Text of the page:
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Good Morning.

When you come into the land, and have planted all kinds of trees for food, then you shall count their fruit as uncircumcised. Three years it shall be as uncircumcised to you. It shall not be eaten. But in the fourth year all its fruit shall be holy, a praise to the Lord. And in the fifth year you may eat its fruit, that it may yield to you its increase. (Leviticus 19:23-25)

There are commands, such as this one, that were given specifically in relation to the people of Israel being in the land of Israel. (Another example of this is the command to let the land rest every seventh year known in Hebrew as the Sh’mittah year.) So, in the land of Israel, fruits from the first three growing years were considered unqualified for human consumption. In the fourth year, the fruits were considered holy and were to be consumed in Jerusalem in the Temple compound. However, in the fifth year, the fruit could be used for food and, for those who obeyed this instruction, there was a promise of bountiful fruit in the ensuing years.

As noted, this was a command that applied to those living in the land of Israel, however, it is my strong opinion that these same principles can work outside the land of Israel. That is why my family and I have followed the guidelines found in the instruction above and have been blessed by the results. But more importantly, this principle, like most others, has spiritual implications. Specifically, in order that God’s purpose for what He has created might mature into its fullness, time — a growing season, if you will — has to be part of the process. So now, let us consider that the Scripture often likens people to trees.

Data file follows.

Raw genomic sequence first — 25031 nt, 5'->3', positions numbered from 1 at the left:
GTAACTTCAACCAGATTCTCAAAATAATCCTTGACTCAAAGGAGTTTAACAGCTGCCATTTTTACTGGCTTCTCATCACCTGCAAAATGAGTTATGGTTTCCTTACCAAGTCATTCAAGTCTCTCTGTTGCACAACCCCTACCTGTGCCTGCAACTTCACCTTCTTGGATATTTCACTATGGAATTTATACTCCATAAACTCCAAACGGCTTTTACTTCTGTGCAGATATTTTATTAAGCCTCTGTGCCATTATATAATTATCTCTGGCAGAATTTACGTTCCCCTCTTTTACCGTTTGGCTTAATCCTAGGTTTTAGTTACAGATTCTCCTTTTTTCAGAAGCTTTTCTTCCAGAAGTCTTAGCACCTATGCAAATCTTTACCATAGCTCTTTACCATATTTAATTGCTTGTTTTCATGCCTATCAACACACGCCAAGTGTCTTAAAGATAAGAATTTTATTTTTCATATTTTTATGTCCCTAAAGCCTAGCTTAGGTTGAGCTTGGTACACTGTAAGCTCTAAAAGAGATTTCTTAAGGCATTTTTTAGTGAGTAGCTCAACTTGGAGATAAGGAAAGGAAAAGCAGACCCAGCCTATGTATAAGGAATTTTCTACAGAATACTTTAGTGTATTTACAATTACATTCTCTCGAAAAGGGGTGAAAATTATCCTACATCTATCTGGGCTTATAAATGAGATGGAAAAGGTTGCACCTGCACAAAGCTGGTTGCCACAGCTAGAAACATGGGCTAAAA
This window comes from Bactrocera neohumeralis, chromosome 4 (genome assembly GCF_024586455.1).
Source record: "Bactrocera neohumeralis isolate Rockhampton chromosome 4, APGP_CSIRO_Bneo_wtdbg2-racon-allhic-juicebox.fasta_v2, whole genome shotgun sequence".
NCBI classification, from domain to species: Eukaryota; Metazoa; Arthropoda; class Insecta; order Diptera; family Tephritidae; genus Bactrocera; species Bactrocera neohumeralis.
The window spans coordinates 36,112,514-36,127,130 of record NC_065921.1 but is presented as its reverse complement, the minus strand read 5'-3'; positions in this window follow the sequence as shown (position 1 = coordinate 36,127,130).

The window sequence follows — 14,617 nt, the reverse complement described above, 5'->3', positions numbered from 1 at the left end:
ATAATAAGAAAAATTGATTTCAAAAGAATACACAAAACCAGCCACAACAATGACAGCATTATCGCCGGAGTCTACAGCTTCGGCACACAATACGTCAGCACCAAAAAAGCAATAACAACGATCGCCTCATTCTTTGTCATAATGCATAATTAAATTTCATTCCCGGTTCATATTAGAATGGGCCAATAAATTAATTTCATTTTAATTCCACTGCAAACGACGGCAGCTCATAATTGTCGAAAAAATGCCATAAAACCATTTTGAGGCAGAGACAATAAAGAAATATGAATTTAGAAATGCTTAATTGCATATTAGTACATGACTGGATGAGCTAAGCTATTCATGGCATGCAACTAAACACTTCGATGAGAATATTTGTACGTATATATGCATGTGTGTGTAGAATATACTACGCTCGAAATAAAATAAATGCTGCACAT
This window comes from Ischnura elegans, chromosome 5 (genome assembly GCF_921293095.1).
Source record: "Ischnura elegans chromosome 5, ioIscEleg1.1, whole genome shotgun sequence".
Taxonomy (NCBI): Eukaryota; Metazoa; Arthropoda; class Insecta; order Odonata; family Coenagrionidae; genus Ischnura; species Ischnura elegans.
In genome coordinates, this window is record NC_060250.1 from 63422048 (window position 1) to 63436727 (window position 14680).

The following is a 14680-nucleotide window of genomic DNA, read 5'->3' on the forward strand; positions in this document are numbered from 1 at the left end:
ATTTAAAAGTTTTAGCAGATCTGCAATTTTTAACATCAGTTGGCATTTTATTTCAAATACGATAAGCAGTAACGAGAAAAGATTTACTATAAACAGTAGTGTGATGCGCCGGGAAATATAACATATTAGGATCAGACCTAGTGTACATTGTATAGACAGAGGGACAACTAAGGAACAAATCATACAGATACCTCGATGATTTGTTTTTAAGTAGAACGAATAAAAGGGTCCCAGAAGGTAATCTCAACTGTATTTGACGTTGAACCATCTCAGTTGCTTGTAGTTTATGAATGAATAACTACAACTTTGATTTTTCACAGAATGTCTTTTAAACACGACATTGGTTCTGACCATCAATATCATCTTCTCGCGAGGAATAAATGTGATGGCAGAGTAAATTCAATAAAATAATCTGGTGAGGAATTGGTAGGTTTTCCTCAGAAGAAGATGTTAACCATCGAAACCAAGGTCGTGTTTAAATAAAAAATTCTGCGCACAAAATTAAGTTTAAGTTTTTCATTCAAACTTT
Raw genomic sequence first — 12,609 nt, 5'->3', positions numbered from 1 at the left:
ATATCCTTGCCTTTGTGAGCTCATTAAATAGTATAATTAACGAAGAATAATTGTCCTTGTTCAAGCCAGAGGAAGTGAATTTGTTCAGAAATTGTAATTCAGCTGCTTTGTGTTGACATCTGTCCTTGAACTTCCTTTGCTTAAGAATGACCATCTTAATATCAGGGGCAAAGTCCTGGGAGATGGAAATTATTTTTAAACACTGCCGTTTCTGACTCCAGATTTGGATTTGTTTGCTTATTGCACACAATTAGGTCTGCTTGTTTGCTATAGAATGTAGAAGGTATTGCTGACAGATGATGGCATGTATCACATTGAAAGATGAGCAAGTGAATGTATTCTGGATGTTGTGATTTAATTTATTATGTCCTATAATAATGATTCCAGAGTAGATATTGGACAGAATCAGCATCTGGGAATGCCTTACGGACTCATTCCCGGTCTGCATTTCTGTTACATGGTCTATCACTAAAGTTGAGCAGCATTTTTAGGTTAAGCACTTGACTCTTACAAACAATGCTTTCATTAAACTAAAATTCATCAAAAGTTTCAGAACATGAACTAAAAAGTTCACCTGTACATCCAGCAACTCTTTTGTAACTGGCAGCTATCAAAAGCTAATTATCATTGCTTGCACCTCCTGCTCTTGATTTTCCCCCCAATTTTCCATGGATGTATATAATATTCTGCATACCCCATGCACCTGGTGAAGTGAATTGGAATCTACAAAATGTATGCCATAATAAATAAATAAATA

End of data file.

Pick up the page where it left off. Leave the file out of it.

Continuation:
The point is that, like fruit trees, we who have been born again are expected to produce fruit and a lot of it. That means, then, that there must be an initial growing season before we should expect that fruit to be “food.” In other words, we shouldn’t expect that a brand new believer should start teaching or leading a congregation right away. On the contrary, we need to allow for discipleship and growth before we allow such a person to be placed in any type of leadership role and that requires time. Yes, there will be signs of fruit early in their journey but, according to the principle, we need to give it time to see if the fruit continues to mature. In turn, this idea is connected to something Paul said, and it is with this very important statement that I will close today: “Know those who labor among you.”

Blessings and Shalom,  




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